Last year, the Chiefs paid safety Eric Berry $10.8 million for one year under the franchise tag. This year, it’s still not known whether the two sides will find a way to continue the relationship.
Berry insists that he won’t play under the franchise tag in 2017. At a 20-percent increase over his 2016 pay, which becomes $12.96 million, that’s a lot to walk away from — especially when the top of the safety market is less than $10.5 million per year. For one more year under the franchise tag, Berry would outpace the annual $12.5 million average arising from Tyrann Mathieu’s hybrid safety/cornerback deal.
Berry has every right to push for the security that comes from a long-term deal. However, until the deadline comes and goes for applying the franchise tag, Berry shouldn’t consider a penny less than $12.96 million for the first year.
After the deadline passes (and if the tag isn’t applied), Berry’s value will be driven by the open market. At that point, however, he’ll be free to go wherever he wants. Like, for example, back to Georgia.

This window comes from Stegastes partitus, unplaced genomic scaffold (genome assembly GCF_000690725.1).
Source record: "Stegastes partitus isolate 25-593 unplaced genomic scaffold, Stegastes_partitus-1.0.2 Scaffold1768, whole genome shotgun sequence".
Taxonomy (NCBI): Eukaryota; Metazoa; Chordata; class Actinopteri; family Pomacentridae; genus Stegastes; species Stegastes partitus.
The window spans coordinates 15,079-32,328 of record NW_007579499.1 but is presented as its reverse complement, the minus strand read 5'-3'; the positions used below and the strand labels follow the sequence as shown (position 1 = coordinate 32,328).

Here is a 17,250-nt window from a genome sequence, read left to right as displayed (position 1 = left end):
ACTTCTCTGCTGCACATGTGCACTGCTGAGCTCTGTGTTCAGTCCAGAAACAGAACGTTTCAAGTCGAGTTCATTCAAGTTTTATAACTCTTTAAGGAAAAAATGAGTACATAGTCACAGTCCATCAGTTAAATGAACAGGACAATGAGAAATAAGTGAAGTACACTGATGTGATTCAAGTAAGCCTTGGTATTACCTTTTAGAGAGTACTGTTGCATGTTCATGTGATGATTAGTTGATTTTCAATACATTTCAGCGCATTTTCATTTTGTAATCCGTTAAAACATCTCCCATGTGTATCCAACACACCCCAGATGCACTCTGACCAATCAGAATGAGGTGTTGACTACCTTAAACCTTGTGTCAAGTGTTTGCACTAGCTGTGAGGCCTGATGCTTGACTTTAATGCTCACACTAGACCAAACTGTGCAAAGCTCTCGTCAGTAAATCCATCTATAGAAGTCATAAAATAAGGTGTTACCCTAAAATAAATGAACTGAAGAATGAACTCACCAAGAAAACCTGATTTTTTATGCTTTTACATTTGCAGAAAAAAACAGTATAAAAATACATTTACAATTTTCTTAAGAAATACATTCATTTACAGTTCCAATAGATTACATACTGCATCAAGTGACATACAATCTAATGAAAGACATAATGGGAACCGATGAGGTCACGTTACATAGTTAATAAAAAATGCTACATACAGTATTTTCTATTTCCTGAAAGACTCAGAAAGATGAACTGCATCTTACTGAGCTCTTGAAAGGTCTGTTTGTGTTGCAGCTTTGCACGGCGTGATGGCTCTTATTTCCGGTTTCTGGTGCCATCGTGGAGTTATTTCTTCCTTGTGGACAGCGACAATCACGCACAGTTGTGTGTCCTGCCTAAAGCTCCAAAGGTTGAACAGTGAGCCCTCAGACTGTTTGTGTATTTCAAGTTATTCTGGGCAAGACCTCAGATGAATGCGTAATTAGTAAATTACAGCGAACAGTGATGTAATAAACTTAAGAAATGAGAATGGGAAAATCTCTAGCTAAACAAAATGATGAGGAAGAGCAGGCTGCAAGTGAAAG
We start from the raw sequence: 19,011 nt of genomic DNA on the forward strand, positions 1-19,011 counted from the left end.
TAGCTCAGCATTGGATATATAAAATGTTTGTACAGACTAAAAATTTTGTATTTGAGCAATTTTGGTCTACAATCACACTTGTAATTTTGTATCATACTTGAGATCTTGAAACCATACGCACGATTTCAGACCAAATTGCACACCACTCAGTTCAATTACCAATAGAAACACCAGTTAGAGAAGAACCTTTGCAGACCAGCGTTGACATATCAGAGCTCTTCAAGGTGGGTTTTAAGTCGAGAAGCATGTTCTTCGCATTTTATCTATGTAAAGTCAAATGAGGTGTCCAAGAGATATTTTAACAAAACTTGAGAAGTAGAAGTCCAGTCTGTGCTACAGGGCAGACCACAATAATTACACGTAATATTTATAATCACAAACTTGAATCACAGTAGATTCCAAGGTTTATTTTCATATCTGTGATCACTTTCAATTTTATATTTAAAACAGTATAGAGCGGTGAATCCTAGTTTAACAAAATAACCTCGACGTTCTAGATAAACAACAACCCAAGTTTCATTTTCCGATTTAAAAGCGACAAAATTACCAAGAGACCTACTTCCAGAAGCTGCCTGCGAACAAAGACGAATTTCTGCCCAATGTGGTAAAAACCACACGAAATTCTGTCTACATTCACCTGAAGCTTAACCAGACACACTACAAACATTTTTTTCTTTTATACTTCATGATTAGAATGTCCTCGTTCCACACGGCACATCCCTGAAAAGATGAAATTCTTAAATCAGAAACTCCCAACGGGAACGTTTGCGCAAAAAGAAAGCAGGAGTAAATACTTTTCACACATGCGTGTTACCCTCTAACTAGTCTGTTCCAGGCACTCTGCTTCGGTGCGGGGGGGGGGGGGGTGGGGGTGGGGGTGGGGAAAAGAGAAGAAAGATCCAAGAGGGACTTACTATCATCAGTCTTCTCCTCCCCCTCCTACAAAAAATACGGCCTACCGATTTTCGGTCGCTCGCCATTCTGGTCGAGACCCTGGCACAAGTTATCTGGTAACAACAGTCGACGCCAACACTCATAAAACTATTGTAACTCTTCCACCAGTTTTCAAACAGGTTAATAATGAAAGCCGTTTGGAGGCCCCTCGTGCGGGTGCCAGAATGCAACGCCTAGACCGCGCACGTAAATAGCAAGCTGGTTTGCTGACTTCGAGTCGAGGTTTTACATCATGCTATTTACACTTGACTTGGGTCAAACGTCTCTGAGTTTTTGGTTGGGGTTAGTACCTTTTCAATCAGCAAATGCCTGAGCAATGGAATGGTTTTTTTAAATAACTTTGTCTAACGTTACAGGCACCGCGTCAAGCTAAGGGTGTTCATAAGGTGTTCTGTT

Berry had a huge role in Kansas City’s regular-season win over the Falcons. With the Falcons now reeling from a 25-point collapse in the Super Bowl, who better than Berry — who has overcome cancer — to help the Falcons move past one of the low points in franchise history? So even though the Falcons may not need to go outside the current roster in free agency, Berry is the kind of luxury that they should maybe find a way to afford.
If it ever gets to that point, it will mean that the Chiefs and Berry have failed to work out a long-term deal and that the Chiefs have opted not to apply the tag. Before the Chiefs can make that decision, they should consider the impact on the locker room of losing a guy like Berry.
For a little sense of how that would be received, here’s our Super Bowl-week chat with Chiefs linebacker Derrick Johnson, who explained the importance of keeping Berry around.